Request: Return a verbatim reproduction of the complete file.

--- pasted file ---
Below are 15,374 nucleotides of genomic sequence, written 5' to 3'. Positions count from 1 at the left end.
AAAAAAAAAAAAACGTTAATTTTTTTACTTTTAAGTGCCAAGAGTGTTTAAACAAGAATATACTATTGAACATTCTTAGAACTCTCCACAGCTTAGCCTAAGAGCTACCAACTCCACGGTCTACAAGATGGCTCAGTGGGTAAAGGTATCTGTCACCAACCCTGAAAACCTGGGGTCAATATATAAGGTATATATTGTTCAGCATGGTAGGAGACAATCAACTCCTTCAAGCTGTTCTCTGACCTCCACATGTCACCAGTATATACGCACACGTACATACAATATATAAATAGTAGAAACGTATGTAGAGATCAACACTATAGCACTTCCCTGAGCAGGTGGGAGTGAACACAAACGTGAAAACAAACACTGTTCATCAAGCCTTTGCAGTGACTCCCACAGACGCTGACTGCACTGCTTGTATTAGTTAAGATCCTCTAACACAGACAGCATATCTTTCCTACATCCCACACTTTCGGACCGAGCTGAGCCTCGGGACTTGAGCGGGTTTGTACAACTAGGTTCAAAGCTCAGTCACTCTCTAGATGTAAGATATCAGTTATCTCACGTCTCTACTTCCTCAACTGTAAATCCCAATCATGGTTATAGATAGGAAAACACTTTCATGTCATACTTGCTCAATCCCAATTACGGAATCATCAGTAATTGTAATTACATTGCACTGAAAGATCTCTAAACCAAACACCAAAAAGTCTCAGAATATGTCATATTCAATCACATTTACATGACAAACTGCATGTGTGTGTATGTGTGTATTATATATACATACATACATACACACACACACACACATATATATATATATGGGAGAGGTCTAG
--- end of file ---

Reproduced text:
Below are 15,374 nucleotides of genomic sequence, written 5' to 3'. Positions count from 1 at the left end.
AAAAAAAAAAAAACGTTAATTTTTTTACTTTTAAGTGCCAAGAGTGTTTAAACAAGAATATACTATTGAACATTCTTAGAACTCTCCACAGCTTAGCCTAAGAGCTACCAACTCCACGGTCTACAAGATGGCTCAGTGGGTAAAGGTATCTGTCACCAACCCTGAAAACCTGGGGTCAATATATAAGGTATATATTGTTCAGCATGGTAGGAGACAATCAACTCCTTCAAGCTGTTCTCTGACCTCCACATGTCACCAGTATATACGCACACGTACATACAATATATAAATAGTAGAAACGTATGTAGAGATCAACACTATAGCACTTCCCTGAGCAGGTGGGAGTGAACACAAACGTGAAAACAAACACTGTTCATCAAGCCTTTGCAGTGACTCCCACAGACGCTGACTGCACTGCTTGTATTAGTTAAGATCCTCTAACACAGACAGCATATCTTTCCTACATCCCACACTTTCGGACCGAGCTGAGCCTCGGGACTTGAGCGGGTTTGTACAACTAGGTTCAAAGCTCAGTCACTCTCTAGATGTAAGATATCAGTTATCTCACGTCTCTACTTCCTCAACTGTAAATCCCAATCATGGTTATAGATAGGAAAACACTTTCATGTCATACTTGCTCAATCCCAATTACGGAATCATCAGTAATTGTAATTACATTGCACTGAAAGATCTCTAAACCAAACACCAAAAAGTCTCAGAATATGTCATATTCAATCACATTTACATGACAAACTGCATGTGTGTGTATGTGTGTATTATATATACATACATACATACACACACACACACACATATATATATATATGGGAGAGGTCTAG